It is readily apparent to any New Yorker that the 21st century will belong to Brooklyn. Now we have the labor market data to prove it.
While the borough of Manhattan remains the locus of economic activity in New York City, Brooklyn is by far the fastest-growing in terms of where people make their money. From 2001 to 2015, the total wages of people working in Brooklyn—they don’t necessarily live there—rose by 40% from $16.5 billion to $23.2 billion, in 2015 dollars.
These data come from the Quarterly Census of Employment and Wages collected by the US Bureau of Labor Statistics, and represent nearly all wage income from private sector employees.
What accounts for Brooklyn’s rise?
It’s not that the average worker in Brooklyn is making much more money—in fact, average weekly wages have barely changed over this period. The big change is that so many more people now work in the borough. Brooklyn’s annual job creation rate of 2.3% from 2001 to 2015 was almost triple Manhattan’s rate of 0.8%.
Much of Brooklyn’s labor market growth came from areas you might expect from the spiritual home of the hipster: Art and food. Brooklyn’s population only grew by about 7% during this period—the population growth of each borough was in the range of 5-10%—but the amount of money made by people working in the arts, entertainment, hospitality, and food industries nearly tripled from about $450 million to nearly $1.3 billion (Information on how the Census defines industries can be found here.)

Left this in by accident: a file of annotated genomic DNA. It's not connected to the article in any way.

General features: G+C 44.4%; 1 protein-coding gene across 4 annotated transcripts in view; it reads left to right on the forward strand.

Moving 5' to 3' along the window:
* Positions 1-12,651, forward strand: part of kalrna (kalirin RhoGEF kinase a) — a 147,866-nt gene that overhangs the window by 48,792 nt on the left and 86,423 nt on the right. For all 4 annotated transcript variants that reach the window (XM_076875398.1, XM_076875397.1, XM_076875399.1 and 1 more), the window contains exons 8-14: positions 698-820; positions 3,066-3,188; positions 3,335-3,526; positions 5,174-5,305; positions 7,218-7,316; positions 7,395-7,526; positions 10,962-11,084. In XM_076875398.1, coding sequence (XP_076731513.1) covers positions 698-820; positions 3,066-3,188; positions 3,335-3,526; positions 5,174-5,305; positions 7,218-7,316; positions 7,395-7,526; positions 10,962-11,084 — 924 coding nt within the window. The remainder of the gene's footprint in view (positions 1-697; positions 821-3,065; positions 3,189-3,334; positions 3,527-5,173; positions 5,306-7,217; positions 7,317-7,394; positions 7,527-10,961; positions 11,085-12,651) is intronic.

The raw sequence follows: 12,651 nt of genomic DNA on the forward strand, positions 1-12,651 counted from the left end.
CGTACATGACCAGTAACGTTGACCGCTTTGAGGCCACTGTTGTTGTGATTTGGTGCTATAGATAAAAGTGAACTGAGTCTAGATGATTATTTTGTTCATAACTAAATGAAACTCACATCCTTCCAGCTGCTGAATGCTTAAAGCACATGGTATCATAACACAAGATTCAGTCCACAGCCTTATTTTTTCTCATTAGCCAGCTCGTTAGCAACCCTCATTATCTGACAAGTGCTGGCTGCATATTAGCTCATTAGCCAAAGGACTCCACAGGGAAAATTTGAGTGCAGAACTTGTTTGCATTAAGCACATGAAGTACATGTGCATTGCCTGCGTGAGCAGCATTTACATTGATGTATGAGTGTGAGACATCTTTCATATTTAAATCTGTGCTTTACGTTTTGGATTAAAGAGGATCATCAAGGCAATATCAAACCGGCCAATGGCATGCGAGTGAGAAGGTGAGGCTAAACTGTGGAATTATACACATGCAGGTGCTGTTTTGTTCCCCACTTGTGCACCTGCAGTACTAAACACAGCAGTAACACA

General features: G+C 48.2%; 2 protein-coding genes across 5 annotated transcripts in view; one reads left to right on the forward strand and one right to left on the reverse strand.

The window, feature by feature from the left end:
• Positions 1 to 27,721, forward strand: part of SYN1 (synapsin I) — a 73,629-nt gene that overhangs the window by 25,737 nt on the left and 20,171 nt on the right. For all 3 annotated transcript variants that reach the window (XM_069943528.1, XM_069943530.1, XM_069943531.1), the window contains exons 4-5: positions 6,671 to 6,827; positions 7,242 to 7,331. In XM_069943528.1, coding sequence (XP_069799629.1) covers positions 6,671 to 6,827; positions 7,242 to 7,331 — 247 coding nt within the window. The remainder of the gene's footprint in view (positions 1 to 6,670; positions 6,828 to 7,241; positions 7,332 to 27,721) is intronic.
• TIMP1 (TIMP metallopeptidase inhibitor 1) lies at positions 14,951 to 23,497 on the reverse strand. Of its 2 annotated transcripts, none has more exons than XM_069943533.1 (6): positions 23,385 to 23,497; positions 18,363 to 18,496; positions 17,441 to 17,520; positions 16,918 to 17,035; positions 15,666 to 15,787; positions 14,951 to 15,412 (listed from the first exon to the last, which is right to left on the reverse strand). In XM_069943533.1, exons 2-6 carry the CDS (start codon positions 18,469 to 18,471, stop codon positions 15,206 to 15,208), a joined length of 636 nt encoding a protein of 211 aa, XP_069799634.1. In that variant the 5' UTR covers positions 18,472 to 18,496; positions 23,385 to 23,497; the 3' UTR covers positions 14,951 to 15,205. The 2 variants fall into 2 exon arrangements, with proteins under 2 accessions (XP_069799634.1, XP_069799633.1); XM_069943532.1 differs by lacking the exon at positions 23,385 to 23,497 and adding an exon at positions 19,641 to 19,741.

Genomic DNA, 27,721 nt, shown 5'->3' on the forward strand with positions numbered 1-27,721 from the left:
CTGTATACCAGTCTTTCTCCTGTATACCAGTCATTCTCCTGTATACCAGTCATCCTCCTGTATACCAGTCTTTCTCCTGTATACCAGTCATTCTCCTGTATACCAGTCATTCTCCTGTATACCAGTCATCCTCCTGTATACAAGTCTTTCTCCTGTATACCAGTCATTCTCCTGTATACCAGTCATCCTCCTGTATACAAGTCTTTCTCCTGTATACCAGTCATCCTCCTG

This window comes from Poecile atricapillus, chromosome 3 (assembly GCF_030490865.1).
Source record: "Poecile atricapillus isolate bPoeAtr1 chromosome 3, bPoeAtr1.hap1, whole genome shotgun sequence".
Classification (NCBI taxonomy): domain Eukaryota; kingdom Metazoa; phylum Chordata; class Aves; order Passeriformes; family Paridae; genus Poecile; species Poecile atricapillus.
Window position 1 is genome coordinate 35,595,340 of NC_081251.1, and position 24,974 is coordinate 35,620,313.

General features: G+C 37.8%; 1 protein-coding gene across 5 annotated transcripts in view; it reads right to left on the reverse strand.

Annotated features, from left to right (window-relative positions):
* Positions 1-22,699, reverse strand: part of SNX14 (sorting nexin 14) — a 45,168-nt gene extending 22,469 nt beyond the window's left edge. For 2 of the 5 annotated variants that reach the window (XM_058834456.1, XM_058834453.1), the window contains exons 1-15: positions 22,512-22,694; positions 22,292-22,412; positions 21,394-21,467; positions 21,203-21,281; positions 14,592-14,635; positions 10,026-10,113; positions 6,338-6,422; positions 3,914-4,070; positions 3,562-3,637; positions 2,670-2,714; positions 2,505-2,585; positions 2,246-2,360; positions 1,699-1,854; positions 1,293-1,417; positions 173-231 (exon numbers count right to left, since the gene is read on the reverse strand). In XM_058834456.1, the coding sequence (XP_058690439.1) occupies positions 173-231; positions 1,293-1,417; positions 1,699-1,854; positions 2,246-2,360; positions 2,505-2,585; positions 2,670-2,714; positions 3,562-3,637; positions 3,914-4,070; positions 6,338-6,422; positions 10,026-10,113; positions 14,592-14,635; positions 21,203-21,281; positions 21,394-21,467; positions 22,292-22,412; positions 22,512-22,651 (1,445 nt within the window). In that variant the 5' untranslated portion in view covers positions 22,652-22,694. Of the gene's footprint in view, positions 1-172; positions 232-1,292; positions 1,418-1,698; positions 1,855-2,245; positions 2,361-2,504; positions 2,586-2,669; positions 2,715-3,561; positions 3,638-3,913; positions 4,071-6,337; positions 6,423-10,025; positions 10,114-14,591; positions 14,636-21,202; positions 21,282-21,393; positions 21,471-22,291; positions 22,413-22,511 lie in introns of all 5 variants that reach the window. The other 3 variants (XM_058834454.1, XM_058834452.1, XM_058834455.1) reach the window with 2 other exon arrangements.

The entertainment and hospitality industries grew across all the boroughs, but far more dramatically in Brooklyn. Led by a gentrification-fueled restaurant boom, and the opening of the Barclays Center in 2012, a world-class arena, Brooklyn became a going-out destination.
The following chart shows the growth in total wages from arts, entertainment, hospitality, and food jobs from 2001 to 2015. (Sorry Staten Islanders, we are going to ignore you from here on out.)
Though Brooklyn saw the fastest growth in wages for entertainment and hospitality jobs, the industry that grew the most in the borough in absolute terms was health care and social assistance. This was not special to Brooklyn; health care and social assistance had the largest aggregate wage increase in each borough besides Manhattan (where it was 6th).
Economically, Brooklyn has thrived in the 21st century. Not everyone is thrilled with the changes. Housing prices have skyrocketed, and many people have been priced out of the borough—struggles that are typical of the US’s booming cities. As an increasing amount of economic activity occurs in the borough, the great challenge for Brooklyn’s leaders will be making sure that all its residents have access to that wealth.